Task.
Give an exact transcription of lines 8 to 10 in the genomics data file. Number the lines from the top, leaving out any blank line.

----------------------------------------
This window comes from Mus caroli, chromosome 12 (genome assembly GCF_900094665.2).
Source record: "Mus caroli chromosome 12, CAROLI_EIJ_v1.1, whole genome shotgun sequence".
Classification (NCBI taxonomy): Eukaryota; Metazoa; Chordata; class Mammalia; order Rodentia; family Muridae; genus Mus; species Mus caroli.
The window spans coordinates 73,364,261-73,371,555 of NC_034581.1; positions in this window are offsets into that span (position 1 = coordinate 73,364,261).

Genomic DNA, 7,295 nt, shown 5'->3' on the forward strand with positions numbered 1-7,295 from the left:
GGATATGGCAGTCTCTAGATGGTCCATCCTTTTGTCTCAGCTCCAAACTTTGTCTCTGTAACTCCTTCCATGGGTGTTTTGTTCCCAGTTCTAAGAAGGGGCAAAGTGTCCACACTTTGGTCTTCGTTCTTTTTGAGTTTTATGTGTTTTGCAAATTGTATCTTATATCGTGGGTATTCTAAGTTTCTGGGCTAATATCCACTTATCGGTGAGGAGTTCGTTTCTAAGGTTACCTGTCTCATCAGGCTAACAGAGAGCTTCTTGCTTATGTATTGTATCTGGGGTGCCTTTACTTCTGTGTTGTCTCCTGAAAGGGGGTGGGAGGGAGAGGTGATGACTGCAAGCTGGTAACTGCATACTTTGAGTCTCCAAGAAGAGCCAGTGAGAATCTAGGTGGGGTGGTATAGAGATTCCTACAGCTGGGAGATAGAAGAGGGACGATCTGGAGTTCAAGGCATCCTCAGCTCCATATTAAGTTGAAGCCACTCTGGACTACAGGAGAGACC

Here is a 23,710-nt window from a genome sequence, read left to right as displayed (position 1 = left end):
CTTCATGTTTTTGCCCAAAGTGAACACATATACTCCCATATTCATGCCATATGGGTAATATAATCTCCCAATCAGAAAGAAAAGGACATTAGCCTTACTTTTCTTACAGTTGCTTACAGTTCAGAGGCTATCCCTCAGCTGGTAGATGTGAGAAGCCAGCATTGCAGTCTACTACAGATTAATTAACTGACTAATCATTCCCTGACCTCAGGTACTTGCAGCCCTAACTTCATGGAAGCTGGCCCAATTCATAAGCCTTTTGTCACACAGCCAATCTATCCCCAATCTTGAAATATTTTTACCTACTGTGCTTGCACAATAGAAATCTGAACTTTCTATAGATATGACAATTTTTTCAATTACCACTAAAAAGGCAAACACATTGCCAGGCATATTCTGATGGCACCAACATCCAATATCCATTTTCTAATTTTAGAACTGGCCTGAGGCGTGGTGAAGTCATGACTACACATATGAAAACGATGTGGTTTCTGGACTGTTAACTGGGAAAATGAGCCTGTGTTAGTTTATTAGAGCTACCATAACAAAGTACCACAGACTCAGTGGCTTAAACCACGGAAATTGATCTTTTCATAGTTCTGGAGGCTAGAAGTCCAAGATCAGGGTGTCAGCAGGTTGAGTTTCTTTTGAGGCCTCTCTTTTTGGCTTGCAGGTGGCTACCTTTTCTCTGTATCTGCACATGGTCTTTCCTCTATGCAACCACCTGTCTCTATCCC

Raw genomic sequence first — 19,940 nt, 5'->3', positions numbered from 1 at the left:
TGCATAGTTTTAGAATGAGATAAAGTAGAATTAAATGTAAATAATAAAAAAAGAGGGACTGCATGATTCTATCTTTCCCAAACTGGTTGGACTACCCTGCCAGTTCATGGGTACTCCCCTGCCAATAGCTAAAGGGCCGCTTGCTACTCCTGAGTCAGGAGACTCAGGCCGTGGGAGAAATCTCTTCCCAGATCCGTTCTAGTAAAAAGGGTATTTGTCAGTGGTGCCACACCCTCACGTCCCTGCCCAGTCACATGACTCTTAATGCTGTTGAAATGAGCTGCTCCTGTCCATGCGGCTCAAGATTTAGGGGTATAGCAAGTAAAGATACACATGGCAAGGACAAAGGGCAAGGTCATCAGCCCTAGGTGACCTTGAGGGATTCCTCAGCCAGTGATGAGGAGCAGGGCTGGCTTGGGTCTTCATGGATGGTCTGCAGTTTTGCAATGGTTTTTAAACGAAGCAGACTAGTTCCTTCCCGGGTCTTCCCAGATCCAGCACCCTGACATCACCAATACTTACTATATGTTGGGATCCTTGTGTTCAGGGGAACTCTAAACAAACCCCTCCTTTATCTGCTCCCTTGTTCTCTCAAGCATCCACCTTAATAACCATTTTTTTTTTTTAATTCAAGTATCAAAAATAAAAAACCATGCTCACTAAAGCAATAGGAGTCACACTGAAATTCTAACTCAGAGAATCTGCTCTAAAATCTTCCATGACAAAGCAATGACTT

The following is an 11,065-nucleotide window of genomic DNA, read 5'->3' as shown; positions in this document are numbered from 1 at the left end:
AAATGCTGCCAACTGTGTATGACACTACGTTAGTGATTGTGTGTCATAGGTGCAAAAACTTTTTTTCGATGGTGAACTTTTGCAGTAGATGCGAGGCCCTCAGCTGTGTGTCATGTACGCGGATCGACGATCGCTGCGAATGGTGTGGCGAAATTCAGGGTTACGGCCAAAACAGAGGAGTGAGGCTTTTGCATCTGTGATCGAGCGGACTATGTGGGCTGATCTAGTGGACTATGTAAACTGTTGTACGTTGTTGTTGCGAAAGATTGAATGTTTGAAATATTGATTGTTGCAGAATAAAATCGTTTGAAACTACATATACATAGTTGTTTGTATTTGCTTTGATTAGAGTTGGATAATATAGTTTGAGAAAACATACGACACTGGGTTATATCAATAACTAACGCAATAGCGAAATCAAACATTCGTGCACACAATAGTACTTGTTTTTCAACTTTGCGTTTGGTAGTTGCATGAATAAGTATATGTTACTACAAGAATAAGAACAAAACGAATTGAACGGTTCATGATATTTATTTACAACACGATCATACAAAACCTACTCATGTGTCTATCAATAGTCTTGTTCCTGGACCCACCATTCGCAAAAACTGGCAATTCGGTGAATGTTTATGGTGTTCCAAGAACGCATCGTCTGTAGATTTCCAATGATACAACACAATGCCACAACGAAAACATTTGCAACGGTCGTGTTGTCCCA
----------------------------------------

CTTCATGTTTTTGCCCAAAGTGAACACATATACTCCCATATTCATGCCATATGGGTAATATAATCTCCCAATCAGAAAGAAAAGGACATTAGCCTTACTTTTCTTACAGTTGCTTACAGTTCAGAGGCTATCCCTCAGCTGGTAGATGTGAGAAGCCAGCATTGCAGTCTACTACAGATTAATTAACTGACTAATCATTCCCTGACCTCAGGTACTTGCAGCCCTAACTTCATGGAAGCTGGCCCAATTCATAAGCCTTTTGTCACACAGCCAATCTATCCCCAATCTTGAAATATTTTTACCTACTGTGCTTGCACAATAGAAATCTGAACTTTCTATAGATATGACAATTTTTTCAATTACCACTAAAAAGGCAAACACATTGCCAGGCATATTCTGATGGCACCAACATCCAATATCCATTTTCTAATTTTAGAACTGGCCTGAGGCGTGGTGAAGTCATGACTACACATATGAAAACGATGTGGTTTCTGGACTGTTAACTGGGAAAATGAGCCTGTGTTAGTTTATTAGAGCTACCATAACAAAGTACCACAGACTCAGTGGCTTAAACCACGGAAATTGATCTTTTCATAGTTCTGGAGGCTAGAAGTCCAAGATCAGGGTGTCAGCAGGTTGAGTTTCTTTTGAGGCCTCTCTTTTTGGCTTGCAGGTGGCTACCTTTTCTCTGTATCTGCACATGGTCTTTCCTCTATGCAACCACCTGTCTCTATCCC

Raw genomic sequence first — 19,940 nt, 5'->3', positions numbered from 1 at the left:
TGCATAGTTTTAGAATGAGATAAAGTAGAATTAAATGTAAATAATAAAAAAAGAGGGACTGCATGATTCTATCTTTCCCAAACTGGTTGGACTACCCTGCCAGTTCATGGGTACTCCCCTGCCAATAGCTAAAGGGCCGCTTGCTACTCCTGAGTCAGGAGACTCAGGCCGTGGGAGAAATCTCTTCCCAGATCCGTTCTAGTAAAAAGGGTATTTGTCAGTGGTGCCACACCCTCACGTCCCTGCCCAGTCACATGACTCTTAATGCTGTTGAAATGAGCTGCTCCTGTCCATGCGGCTCAAGATTTAGGGGTATAGCAAGTAAAGATACACATGGCAAGGACAAAGGGCAAGGTCATCAGCCCTAGGTGACCTTGAGGGATTCCTCAGCCAGTGATGAGGAGCAGGGCTGGCTTGGGTCTTCATGGATGGTCTGCAGTTTTGCAATGGTTTTTAAACGAAGCAGACTAGTTCCTTCCCGGGTCTTCCCAGATCCAGCACCCTGACATCACCAATACTTACTATATGTTGGGATCCTTGTGTTCAGGGGAACTCTAAACAAACCCCTCCTTTATCTGCTCCCTTGTTCTCTCAAGCATCCACCTTAATAACCATTTTTTTTTTTTAATTCAAGTATCAAAAATAAAAAACCATGCTCACTAAAGCAATAGGAGTCACACTGAAATTCTAACTCAGAGAATCTGCTCTAAAATCTTCCATGACAAAGCAATGACTT